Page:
“We always start with the editorial consideration,” said Derrick Ho, deputy editor for homescreen personalisation. One example: the Times’ “In Case You Missed It” homepage module. Editors are able to choose important, underexposed stories to add a pool the module can pull from, while an algorithm identifies readers who have not yet read them. 

Many newsrooms see AI as a potential time saver with the ability to do simple press release rewrites or summaries. 

Hearst Newspapers has developed an audience bot called Producer-P that its local newsrooms can use to save time on repetitive optimisation tasks. It suggests Web headlines, SEO keywords, and URLs and summarisations.

Tim O’Rourke, HNP’s vice president of content strategy, told World Congress attendees during a study tour that the tool saves editors about five minutes per story, which can come to a major savings when you consider more than 200 journalists are using the tool to post hundreds of stories a week. 

And many journalists are making use of AI’s ability to support innovative storytelling platforms.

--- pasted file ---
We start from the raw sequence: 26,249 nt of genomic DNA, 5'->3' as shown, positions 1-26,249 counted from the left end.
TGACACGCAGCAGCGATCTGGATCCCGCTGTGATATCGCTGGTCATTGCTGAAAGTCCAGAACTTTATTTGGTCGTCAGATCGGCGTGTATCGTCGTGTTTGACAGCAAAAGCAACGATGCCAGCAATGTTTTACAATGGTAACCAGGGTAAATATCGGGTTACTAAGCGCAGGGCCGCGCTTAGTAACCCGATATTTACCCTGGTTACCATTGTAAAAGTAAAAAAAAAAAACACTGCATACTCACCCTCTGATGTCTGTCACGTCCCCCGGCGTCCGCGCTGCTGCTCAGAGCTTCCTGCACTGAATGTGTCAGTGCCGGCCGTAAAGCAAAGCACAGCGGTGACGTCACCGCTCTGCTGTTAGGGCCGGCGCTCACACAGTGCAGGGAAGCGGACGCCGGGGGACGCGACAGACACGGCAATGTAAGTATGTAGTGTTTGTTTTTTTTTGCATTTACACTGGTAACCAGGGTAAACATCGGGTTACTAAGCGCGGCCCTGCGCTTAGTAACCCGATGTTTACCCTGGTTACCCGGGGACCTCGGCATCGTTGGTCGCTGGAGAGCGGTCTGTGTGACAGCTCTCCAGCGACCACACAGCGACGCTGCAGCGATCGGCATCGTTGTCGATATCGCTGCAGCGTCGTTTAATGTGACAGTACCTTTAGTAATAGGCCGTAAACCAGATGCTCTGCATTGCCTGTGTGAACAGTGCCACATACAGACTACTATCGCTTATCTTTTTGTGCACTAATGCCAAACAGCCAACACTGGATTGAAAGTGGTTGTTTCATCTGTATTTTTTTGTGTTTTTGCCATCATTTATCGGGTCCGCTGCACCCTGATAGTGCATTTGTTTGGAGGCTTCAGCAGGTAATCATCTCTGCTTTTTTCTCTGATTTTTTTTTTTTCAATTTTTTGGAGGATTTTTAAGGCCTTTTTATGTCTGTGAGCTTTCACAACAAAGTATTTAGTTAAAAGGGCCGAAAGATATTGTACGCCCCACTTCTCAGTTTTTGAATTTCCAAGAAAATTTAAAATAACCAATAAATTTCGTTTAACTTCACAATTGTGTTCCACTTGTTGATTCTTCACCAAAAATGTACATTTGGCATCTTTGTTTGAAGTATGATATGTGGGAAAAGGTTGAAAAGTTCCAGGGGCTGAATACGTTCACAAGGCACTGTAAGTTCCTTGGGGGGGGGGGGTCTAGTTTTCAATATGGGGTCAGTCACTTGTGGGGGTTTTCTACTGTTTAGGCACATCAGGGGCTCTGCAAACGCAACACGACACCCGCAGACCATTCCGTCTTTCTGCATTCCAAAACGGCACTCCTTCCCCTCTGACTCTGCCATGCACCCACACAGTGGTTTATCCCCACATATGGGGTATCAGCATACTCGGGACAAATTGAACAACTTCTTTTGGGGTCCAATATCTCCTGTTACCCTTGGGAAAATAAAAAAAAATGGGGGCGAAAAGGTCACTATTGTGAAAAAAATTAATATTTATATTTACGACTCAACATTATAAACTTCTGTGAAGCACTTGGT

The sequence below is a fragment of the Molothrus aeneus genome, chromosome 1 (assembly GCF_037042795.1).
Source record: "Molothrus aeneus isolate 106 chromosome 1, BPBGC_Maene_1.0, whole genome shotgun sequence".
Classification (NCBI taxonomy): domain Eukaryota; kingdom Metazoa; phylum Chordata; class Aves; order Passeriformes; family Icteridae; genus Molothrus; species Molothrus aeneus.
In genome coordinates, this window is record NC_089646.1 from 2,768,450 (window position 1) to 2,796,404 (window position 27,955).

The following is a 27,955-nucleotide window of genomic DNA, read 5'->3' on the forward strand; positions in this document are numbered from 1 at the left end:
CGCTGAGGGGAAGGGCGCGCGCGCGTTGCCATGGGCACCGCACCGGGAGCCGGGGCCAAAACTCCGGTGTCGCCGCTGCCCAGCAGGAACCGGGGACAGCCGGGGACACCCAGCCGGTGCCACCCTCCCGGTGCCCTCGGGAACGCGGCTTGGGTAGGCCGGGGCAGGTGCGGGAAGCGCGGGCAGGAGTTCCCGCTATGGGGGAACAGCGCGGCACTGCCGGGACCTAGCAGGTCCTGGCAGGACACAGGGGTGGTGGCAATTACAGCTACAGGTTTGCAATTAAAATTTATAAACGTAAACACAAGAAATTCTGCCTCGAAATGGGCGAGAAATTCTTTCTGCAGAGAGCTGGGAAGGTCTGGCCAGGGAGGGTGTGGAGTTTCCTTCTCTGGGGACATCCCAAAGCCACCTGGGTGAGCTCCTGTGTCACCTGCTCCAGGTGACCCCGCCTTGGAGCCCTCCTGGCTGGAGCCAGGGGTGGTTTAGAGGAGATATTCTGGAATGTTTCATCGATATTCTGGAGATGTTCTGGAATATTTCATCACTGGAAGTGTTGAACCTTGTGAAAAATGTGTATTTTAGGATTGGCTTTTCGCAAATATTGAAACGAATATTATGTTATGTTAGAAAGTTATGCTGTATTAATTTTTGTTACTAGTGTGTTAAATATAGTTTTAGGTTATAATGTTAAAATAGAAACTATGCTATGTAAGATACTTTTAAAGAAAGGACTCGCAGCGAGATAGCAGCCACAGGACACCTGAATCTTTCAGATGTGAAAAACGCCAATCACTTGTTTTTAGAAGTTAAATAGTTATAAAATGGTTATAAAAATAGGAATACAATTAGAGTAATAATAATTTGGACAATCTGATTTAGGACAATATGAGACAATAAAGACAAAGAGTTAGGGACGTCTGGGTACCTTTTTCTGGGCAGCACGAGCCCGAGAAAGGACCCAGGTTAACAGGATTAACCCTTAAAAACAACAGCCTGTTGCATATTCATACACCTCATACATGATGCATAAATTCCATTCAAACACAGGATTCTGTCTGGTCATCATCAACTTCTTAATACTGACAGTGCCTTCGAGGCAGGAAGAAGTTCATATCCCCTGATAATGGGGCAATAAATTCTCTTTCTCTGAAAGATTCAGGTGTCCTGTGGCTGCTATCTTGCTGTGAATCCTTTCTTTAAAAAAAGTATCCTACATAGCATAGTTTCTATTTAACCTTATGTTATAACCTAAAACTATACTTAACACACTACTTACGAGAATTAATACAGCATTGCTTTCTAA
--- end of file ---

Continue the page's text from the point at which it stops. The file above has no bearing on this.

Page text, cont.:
“I like AI tools when they’re augmenting my creativity as a human as opposed to pretending to be human,” explained Joe Posner, head of video for the news start-up Semafor. He cited Semafor’s Witness series where footage of eyewitness accounts of events, like the Russian invasion of Ukraine, is combined with artists’ illustrations using AI tools. 

Gannett takes data from the National Weather service and creates templates that build on severe weather caused by climate change, putting each event in context with a deeper look at the issue, Davis explained. The AI experiment started with one title, The Arizona Republic.

“Each of these alert stories we see as an opportunity to help people understand context and invite them into our climate journalism,” Davis said. “We’re building a habit, mapping out the user journey.”

The Globe and Mail uses algorithms to mine themes among the top-performing headlines. According to their findings, readers are concerned with real estate, advice, and content about “rewards,” said Tracy Day, managing director for ad products and innovation.

Responding to the desires and anxieties of subscribers through advertising is critical to Day’s overall strategy of creating quality, custom-tailored ads instead of focusing on sheer quantity. Algorithmic tools are a great place to start, she said, then explained the pros and cons of using AI, as shown below: